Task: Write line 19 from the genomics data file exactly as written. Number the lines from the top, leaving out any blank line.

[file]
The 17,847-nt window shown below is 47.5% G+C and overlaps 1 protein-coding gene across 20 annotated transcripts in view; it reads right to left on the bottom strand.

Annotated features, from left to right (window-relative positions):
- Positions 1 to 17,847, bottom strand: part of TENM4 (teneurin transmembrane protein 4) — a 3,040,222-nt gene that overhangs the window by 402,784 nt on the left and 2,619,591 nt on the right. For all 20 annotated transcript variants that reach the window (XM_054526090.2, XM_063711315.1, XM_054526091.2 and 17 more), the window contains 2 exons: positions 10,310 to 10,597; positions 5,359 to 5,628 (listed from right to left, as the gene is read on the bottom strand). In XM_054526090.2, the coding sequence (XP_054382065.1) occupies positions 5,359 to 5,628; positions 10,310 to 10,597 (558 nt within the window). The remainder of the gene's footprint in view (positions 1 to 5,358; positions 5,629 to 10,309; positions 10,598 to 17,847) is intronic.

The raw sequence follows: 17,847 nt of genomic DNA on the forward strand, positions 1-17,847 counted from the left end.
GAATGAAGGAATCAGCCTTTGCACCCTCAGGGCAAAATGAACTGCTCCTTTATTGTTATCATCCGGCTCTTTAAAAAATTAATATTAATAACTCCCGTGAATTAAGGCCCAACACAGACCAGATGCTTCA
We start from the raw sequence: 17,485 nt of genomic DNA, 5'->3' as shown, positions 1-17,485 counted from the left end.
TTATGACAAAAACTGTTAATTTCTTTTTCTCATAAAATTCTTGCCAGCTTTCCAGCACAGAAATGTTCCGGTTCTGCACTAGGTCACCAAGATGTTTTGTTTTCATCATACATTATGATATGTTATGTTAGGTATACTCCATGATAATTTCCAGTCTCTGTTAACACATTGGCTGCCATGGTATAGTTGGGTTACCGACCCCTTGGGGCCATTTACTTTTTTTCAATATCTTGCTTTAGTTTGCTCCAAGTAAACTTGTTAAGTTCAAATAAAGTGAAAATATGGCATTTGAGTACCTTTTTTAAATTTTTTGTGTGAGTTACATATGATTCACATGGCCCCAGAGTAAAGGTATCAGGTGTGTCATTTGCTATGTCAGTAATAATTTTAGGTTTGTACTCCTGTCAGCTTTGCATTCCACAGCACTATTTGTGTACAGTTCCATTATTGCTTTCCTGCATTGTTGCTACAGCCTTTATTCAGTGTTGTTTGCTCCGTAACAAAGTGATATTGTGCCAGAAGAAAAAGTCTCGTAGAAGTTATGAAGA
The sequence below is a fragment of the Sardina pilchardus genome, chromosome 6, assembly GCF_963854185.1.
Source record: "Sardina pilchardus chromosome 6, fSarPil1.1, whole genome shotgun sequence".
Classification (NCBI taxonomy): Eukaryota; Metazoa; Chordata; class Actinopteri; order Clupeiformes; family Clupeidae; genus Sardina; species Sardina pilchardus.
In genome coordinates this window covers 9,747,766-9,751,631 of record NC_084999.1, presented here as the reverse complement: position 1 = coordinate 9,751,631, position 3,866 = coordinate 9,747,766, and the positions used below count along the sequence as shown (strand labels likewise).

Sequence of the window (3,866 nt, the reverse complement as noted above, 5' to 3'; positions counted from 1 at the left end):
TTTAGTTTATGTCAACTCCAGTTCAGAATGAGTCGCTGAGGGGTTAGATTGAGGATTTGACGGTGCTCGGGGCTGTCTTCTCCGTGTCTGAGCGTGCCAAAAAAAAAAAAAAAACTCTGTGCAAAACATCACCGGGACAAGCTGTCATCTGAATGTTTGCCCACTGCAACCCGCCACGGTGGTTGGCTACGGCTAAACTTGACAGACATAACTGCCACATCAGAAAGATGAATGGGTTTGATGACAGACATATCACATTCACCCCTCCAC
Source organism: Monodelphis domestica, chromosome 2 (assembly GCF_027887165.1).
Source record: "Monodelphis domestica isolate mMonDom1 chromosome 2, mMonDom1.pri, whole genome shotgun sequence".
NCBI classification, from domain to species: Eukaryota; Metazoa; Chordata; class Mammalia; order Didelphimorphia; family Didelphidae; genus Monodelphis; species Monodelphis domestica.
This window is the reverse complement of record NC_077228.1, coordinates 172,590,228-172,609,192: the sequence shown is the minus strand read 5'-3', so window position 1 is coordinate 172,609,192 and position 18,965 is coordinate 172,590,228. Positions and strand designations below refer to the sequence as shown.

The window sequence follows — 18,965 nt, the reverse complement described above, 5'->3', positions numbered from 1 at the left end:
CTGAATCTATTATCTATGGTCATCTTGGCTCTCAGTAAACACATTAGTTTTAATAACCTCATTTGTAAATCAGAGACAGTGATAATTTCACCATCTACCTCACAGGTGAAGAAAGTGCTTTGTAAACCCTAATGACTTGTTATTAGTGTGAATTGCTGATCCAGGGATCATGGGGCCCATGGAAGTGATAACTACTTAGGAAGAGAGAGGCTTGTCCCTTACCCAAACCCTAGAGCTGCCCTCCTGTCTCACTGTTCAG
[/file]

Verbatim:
CTGAATCTATTATCTATGGTCATCTTGGCTCTCAGTAAACACATTAGTTTTAATAACCTCATTTGTAAATCAGAGACAGTGATAATTTCACCATCTACCTCACAGGTGAAGAAAGTGCTTTGTAAACCCTAATGACTTGTTATTAGTGTGAATTGCTGATCCAGGGATCATGGGGCCCATGGAAGTGATAACTACTTAGGAAGAGAGAGGCTTGTCCCTTACCCAAACCCTAGAGCTGCCCTCCTGTCTCACTGTTCAG